• Living with dementia under COVID-19 restrictions Coping and support needs among people with dementia and carers from the IDEAL cohort

      O'Rourke, G.; Pentecost, C.; Van den Heuvel, E.; Victor, C.; Quinn, Catherine; Hillman, A.; Litherland, R.; Clare, L. (2021)
      Stringent social restrictions imposed during 2020 to counter the spread of the COVID-19 pandemic could significantly affect the wellbeing and quality of life of people with dementia living in the community and their family carers. We explored the impact of COVID-19 restrictions on people with dementia and family carers in England and considered how negative effects might be mitigated. We conducted semi-structured telephone interviews with 11 people with dementia and 11 family carers who were ongoing participants in the IDEAL cohort during the initial ‘lockdown’ period in May and June 2020, and follow-up interviews with five people with dementia and two carers as restrictions were eased in July. We analysed interview data and triangulated the findings with issues raised in dementia-specific online forums. Findings showed some people with dementia were coping well, but others experienced a range of negative impacts, with varying degrees of improvement as restrictions were eased. The need for clear personalised information relating to COVID-19 and the value of support in the form of regular ‘just checking’ phone calls was emphasised. This exceptional situation provides a natural demonstration of how social and psychological resources shape the potential to ‘live well’ with dementia. While some support is recommended for all, a personalised approach to determine needs and coping ability would ensure that further practical and emotional support is targeted effectively.
    • Practitioner-based research and qualitative interviewing: Using therapeutic skills to enrich research in counselling and psychotherapy

      McVey, Lynn; Lees, J.; Nolan, G. (2015-06)
      The researcher’s reflexive use of self forms part of a well-established tradition in counselling and psychotherapy research. This paper reviews that tradition briefly, with particular reference to an approach known as ‘practitioner-based research’ that has developed from it. In this approach, researcher-practitioners use their therapeutic skills and judgement and thereby enrich their understanding of research participants, themselves and their relationship. Aim: The paper aims to contribute to the practitioner-based approach by showing how it can impact on data collection, using an example from a qualitative interview. Methodology: A moment of interaction between a participant and a therapy researcher in a qualitative interview is examined, framed within psychotherapeutic intersubjectivity theory. The researcher’s reflexive awareness of micro-aspects of the relationship with the participant is reviewed, captured in their language and the split-second daydreams or reveries that arose as they interacted. Findings: The authors argue that the approach enhanced this small-scale study by intensifying the researcher’s engagement with the participant and enriching her understanding of their relationship and the subject under investigation. Implications: The paper highlights the unique value and contribution that this approach offers to therapy research and practice.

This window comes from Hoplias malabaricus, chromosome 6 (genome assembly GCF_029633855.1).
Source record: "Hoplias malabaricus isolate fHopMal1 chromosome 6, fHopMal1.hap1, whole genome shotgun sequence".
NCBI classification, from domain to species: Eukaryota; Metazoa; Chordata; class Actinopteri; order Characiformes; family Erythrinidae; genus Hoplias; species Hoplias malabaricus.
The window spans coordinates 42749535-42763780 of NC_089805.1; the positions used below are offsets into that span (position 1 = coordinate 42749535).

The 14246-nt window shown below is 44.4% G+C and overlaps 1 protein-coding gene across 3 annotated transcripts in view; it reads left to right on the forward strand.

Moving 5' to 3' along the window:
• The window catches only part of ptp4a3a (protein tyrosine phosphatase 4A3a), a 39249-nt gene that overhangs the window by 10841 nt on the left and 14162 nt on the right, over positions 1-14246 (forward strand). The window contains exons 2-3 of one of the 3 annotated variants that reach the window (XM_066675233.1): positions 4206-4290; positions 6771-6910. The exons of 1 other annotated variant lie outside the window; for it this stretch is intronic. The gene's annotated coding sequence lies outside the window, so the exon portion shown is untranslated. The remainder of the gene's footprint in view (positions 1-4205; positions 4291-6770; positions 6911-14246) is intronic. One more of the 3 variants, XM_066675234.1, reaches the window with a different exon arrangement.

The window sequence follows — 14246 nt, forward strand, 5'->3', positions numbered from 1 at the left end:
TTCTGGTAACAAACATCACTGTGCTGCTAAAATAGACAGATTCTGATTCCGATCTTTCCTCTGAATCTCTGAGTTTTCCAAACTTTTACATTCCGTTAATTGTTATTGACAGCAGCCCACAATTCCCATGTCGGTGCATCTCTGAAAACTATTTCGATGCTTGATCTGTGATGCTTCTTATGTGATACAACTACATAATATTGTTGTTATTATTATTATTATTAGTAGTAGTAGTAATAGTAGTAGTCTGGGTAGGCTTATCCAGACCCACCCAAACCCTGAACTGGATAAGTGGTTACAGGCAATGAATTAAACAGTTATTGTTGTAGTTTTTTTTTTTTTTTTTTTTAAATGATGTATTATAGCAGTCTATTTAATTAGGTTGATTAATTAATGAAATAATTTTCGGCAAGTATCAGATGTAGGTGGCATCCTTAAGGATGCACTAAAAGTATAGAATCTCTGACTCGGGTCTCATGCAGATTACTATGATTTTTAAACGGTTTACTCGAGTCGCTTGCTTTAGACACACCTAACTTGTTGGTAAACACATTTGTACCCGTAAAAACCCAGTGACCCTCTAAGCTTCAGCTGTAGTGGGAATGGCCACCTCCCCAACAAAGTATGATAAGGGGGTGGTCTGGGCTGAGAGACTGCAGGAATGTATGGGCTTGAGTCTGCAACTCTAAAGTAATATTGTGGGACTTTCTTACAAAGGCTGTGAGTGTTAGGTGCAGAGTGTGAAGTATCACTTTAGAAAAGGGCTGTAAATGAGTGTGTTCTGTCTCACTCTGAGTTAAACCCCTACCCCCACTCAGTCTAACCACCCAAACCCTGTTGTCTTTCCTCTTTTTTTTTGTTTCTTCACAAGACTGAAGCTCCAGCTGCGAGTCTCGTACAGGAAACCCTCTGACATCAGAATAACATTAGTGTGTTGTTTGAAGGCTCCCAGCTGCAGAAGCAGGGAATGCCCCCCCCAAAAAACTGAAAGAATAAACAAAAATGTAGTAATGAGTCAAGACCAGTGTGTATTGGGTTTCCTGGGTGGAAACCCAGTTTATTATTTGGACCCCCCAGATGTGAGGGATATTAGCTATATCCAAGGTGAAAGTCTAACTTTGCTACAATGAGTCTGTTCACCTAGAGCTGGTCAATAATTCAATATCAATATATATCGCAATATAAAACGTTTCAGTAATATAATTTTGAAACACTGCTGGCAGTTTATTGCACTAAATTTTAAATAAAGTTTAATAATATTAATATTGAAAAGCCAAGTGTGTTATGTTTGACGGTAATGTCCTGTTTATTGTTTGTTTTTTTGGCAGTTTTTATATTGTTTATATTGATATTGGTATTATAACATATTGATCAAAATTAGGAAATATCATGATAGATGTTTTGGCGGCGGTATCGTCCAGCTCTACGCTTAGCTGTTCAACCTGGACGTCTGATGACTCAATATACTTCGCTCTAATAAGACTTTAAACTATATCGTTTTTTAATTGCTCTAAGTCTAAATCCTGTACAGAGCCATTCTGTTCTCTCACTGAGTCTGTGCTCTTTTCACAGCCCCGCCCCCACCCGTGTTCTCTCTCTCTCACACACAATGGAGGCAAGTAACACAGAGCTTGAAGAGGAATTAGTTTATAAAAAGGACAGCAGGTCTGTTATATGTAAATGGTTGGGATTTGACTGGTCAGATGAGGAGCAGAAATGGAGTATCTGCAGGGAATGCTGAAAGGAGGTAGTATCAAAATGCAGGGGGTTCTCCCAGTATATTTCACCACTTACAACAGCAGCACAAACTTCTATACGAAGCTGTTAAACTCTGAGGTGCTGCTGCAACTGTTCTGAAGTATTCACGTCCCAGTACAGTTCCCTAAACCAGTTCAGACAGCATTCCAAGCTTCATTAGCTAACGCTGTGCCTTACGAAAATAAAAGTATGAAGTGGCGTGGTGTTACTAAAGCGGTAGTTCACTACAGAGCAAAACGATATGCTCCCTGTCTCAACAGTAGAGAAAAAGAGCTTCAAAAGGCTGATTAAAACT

• Reflective‐verbal language and reverie in a qualitative interview

      McVey, Lynn; Lees, J.; Nolan, G. (2016-06)
      Background: in contrast to dominant approaches to therapy research that look at outcomes and focus on large samples, another primary strand of research considers microphenomenal processes and focuses on small samples. This paper contributes to the latter genre in regard to the implicit impact of language. Aim: this paper aims to apply relational psychotherapeutic thinking about empathic dialogue, specifically the concepts of reflective-verbal language and reverie, to qualitative interviewing. Methodology: an example from a small-scale study about emotionally-evocative language is reviewed in detail, focusing on the interviewer’s phenomenological experience of her conversation with a participant in a qualitative interview. Findings: the authors argue that the interviewer’s reflexive awareness of her reveries and the reflective-verbal nature of the research dialogue, gave her an alternative perspective on the participant’s (and her own) experience. Implications: the paper highlights the value within research and practice of maintaining awareness of language at a microphenomenal level, using techniques based on the principles of psychological therapy.